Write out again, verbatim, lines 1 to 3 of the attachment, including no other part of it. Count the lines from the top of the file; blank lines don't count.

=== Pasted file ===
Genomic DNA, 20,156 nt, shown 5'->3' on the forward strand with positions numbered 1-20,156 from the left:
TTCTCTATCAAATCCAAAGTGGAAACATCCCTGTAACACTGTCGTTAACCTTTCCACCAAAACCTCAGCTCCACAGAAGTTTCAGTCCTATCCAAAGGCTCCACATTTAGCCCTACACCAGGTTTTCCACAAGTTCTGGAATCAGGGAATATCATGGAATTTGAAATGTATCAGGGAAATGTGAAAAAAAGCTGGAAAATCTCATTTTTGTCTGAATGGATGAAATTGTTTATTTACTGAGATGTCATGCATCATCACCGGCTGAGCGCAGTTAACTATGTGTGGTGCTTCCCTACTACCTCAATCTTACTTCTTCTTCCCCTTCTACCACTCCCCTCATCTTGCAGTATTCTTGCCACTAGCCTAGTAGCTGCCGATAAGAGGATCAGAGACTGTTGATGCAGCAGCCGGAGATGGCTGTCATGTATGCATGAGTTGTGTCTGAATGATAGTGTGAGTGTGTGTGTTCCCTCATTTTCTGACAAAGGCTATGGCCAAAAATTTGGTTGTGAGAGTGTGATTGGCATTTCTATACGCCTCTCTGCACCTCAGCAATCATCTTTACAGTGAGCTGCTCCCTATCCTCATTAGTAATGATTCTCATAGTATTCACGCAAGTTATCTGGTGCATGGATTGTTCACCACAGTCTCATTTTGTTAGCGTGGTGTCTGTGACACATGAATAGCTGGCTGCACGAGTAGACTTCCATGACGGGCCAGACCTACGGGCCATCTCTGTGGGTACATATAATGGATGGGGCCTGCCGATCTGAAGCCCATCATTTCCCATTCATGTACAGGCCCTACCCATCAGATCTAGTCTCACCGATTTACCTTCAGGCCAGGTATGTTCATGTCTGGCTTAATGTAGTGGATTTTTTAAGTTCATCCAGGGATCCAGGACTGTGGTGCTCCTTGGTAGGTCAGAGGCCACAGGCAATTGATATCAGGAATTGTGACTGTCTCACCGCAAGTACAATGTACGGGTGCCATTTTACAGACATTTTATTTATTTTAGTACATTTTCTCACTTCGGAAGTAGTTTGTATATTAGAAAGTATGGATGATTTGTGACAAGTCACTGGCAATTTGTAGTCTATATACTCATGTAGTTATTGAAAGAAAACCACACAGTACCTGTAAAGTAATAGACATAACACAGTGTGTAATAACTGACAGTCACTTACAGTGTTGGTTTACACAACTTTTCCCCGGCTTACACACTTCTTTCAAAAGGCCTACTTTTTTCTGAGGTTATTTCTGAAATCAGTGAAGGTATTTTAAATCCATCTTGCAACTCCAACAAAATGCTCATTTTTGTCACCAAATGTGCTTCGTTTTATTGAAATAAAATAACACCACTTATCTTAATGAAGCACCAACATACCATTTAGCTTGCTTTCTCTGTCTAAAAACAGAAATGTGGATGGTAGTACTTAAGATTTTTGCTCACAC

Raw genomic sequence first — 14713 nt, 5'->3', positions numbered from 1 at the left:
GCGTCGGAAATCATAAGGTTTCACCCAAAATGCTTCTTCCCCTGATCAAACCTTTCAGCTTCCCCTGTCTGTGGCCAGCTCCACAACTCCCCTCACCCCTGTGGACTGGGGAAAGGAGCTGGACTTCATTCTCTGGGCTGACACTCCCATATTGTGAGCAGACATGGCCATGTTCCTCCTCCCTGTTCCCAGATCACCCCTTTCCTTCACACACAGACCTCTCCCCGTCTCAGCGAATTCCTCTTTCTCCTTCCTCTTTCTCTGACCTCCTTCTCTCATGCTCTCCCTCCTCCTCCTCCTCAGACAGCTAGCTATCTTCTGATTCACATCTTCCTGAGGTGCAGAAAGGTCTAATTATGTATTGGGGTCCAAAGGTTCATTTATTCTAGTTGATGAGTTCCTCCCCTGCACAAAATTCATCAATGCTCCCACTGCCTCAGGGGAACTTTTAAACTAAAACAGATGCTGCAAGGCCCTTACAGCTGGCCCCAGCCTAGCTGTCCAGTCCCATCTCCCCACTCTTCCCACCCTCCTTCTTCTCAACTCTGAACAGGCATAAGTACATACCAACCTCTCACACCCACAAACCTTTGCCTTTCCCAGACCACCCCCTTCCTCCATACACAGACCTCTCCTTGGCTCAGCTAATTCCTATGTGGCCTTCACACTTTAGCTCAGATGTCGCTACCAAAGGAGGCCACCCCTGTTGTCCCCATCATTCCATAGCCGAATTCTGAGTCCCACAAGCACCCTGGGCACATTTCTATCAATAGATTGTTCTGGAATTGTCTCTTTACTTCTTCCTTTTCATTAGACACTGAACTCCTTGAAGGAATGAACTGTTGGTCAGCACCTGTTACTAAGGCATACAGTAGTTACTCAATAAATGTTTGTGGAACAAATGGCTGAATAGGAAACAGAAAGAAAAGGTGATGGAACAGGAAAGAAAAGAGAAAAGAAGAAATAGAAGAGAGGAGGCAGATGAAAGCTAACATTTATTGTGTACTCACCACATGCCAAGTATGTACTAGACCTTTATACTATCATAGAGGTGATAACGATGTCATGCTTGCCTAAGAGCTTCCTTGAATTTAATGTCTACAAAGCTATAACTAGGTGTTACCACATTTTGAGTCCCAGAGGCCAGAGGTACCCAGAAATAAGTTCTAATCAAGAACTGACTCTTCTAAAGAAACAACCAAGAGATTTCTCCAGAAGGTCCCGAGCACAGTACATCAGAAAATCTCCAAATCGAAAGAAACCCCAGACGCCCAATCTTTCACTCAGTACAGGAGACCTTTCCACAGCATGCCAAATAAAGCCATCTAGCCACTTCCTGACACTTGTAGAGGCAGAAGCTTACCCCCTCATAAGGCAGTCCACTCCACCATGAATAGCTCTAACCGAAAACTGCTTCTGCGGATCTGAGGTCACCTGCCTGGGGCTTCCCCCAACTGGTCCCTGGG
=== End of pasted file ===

Genomic DNA, 20,156 nt, shown 5'->3' on the forward strand with positions numbered 1-20,156 from the left:
TTCTCTATCAAATCCAAAGTGGAAACATCCCTGTAACACTGTCGTTAACCTTTCCACCAAAACCTCAGCTCCACAGAAGTTTCAGTCCTATCCAAAGGCTCCACATTTAGCCCTACACCAGGTTTTCCACAAGTTCTGGAATCAGGGAATATCATGGAATTTGAAATGTATCAGGGAAATGTGAAAAAAAGCTGGAAAATCTCATTTTTGTCTGAATGGATGAAATTGTTTATTTACTGAGATGTCATGCATCATCACCGGCTGAGCGCAGTTAACTATGTGTGGTGCTTCCCTACTACCTCAATCTTACTTCTTCTTCCCCTTCTACCACTCCCCTCATCTTGCAGTATTCTTGCCACTAGCCTAGTAGCTGCCGATAAGAGGATCAGAGACTGTTGATGCAGCAGCCGGAGATGGCTGTCATGTATGCATGAGTTGTGTCTGAATGATAGTGTGAGTGTGTGTGTTCCCTCATTTTCTGACAAAGGCTATGGCCAAAAATTTGGTTGTGAGAGTGTGATTGGCATTTCTATACGCCTCTCTGCACCTCAGCAATCATCTTTACAGTGAGCTGCTCCCTATCCTCATTAGTAATGATTCTCATAGTATTCACGCAAGTTATCTGGTGCATGGATTGTTCACCACAGTCTCATTTTGTTAGCGTGGTGTCTGTGACACATGAATAGCTGGCTGCACGAGTAGACTTCCATGACGGGCCAGACCTACGGGCCATCTCTGTGGGTACATATAATGGATGGGGCCTGCCGATCTGAAGCCCATCATTTCCCATTCATGTACAGGCCCTACCCATCAGATCTAGTCTCACCGATTTACCTTCAGGCCAGGTATGTTCATGTCTGGCTTAATGTAGTGGATTTTTTAAGTTCATCCAGGGATCCAGGACTGTGGTGCTCCTTGGTAGGTCAGAGGCCACAGGCAATTGATATCAGGAATTGTGACTGTCTCACCGCAAGTACAATGTACGGGTGCCATTTTACAGACATTTTATTTATTTTAGTACATTTTCTCACTTCGGAAGTAGTTTGTATATTAGAAAGTATGGATGATTTGTGACAAGTCACTGGCAATTTGTAGTCTATATACTCATGTAGTTATTGAAAGAAAACCACACAGTACCTGTAAAGTAATAGACATAACACAGTGTGTAATAACTGACAGTCACTTACAGTGTTGGTTTACACAACTTTTCCCCGGCTTACACACTTCTTTCAAAAGGCCTACTTTTTTCTGAGGTTATTTCTGAAATCAGTGAAGGTATTTTAAATCCATCTTGCAACTCCAACAAAATGCTCATTTTTGTCACCAAATGTGCTTCGTTTTATTGAAATAAAATAACACCACTTATCTTAATGAAGCACCAACATACCATTTAGCTTGCTTTCTCTGTCTAAAAACAGAAATGTGGATGGTAGTACTTAAGATTTTTGCTCACAC

Raw genomic sequence first — 14713 nt, 5'->3', positions numbered from 1 at the left: